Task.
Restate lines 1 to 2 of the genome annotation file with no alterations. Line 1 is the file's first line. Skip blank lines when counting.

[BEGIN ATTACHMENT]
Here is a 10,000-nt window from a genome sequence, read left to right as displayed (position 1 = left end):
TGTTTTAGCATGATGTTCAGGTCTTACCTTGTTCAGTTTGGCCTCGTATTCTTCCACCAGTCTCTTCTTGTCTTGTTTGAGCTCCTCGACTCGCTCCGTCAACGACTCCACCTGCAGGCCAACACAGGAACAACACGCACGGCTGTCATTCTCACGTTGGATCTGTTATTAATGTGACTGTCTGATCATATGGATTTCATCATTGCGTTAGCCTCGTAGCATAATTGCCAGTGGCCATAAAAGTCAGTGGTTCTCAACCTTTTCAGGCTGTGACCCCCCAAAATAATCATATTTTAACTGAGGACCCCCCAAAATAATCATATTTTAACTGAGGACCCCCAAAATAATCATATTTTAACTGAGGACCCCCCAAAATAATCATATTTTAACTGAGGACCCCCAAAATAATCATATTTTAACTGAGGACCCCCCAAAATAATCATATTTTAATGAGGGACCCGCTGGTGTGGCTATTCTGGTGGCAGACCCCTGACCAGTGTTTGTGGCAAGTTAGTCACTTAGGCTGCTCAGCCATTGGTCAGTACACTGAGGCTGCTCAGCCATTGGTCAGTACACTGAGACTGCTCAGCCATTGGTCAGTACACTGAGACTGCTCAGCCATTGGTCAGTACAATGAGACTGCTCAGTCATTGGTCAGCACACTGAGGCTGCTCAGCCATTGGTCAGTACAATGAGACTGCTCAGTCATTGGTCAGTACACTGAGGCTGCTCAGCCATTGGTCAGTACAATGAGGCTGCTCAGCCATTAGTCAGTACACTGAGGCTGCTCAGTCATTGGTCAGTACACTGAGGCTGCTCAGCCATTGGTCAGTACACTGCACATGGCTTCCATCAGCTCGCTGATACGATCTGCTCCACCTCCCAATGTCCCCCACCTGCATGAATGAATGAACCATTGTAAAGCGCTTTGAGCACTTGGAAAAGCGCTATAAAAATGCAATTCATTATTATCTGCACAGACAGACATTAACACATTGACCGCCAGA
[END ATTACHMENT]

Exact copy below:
Here is a 10,000-nt window from a genome sequence, read left to right as displayed (position 1 = left end):
TGTTTTAGCATGATGTTCAGGTCTTACCTTGTTCAGTTTGGCCTCGTATTCTTCCACCAGTCTCTTCTTGTCTTGTTTGAGCTCCTCGACTCGCTCCGTCAACGACTCCACCTGCAGGCCAACACAGGAACAACACGCACGGCTGTCATTCTCACGTTGGATCTGTTATTAATGTGACTGTCTGATCATATGGATTTCATCATTGCGTTAGCCTCGTAGCATAATTGCCAGTGGCCATAAAAGTCAGTGGTTCTCAACCTTTTCAGGCTGTGACCCCCCAAAATAATCATATTTTAACTGAGGACCCCCCAAAATAATCATATTTTAACTGAGGACCCCCAAAATAATCATATTTTAACTGAGGACCCCCCAAAATAATCATATTTTAACTGAGGACCCCCAAAATAATCATATTTTAACTGAGGACCCCCCAAAATAATCATATTTTAATGAGGGACCCGCTGGTGTGGCTATTCTGGTGGCAGACCCCTGACCAGTGTTTGTGGCAAGTTAGTCACTTAGGCTGCTCAGCCATTGGTCAGTACACTGAGGCTGCTCAGCCATTGGTCAGTACACTGAGACTGCTCAGCCATTGGTCAGTACACTGAGACTGCTCAGCCATTGGTCAGTACAATGAGACTGCTCAGTCATTGGTCAGCACACTGAGGCTGCTCAGCCATTGGTCAGTACAATGAGACTGCTCAGTCATTGGTCAGTACACTGAGGCTGCTCAGCCATTGGTCAGTACAATGAGGCTGCTCAGCCATTAGTCAGTACACTGAGGCTGCTCAGTCATTGGTCAGTACACTGAGGCTGCTCAGCCATTGGTCAGTACACTGCACATGGCTTCCATCAGCTCGCTGATACGATCTGCTCCACCTCCCAATGTCCCCCACCTGCATGAATGAATGAACCATTGTAAAGCGCTTTGAGCACTTGGAAAAGCGCTATAAAAATGCAATTCATTATTATCTGCACAGACAGACATTAACACATTGACCGCCAGA